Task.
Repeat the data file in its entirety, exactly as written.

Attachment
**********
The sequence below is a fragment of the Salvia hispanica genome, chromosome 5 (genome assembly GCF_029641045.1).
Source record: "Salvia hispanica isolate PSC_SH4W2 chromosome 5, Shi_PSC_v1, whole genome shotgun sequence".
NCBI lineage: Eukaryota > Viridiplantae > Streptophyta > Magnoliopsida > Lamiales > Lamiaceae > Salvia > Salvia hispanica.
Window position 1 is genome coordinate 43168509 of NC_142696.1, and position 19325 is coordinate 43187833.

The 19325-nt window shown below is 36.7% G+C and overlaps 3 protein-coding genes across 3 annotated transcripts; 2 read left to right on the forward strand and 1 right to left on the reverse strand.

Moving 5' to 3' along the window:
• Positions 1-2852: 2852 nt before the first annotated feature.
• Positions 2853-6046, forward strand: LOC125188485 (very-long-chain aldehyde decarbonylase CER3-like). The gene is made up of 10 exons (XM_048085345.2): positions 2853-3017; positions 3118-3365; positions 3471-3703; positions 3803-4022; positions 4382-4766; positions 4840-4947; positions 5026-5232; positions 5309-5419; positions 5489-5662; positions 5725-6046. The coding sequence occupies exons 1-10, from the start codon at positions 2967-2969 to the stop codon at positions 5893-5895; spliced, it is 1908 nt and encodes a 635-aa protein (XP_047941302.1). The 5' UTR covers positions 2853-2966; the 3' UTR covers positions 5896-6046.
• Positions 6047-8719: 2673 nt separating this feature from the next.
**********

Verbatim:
The sequence below is a fragment of the Salvia hispanica genome, chromosome 5 (genome assembly GCF_029641045.1).
Source record: "Salvia hispanica isolate PSC_SH4W2 chromosome 5, Shi_PSC_v1, whole genome shotgun sequence".
NCBI lineage: Eukaryota > Viridiplantae > Streptophyta > Magnoliopsida > Lamiales > Lamiaceae > Salvia > Salvia hispanica.
Window position 1 is genome coordinate 43168509 of NC_142696.1, and position 19325 is coordinate 43187833.

The 19325-nt window shown below is 36.7% G+C and overlaps 3 protein-coding genes across 3 annotated transcripts; 2 read left to right on the forward strand and 1 right to left on the reverse strand.

Moving 5' to 3' along the window:
• Positions 1-2852: 2852 nt before the first annotated feature.
• Positions 2853-6046, forward strand: LOC125188485 (very-long-chain aldehyde decarbonylase CER3-like). The gene is made up of 10 exons (XM_048085345.2): positions 2853-3017; positions 3118-3365; positions 3471-3703; positions 3803-4022; positions 4382-4766; positions 4840-4947; positions 5026-5232; positions 5309-5419; positions 5489-5662; positions 5725-6046. The coding sequence occupies exons 1-10, from the start codon at positions 2967-2969 to the stop codon at positions 5893-5895; spliced, it is 1908 nt and encodes a 635-aa protein (XP_047941302.1). The 5' UTR covers positions 2853-2966; the 3' UTR covers positions 5896-6046.
• Positions 6047-8719: 2673 nt separating this feature from the next.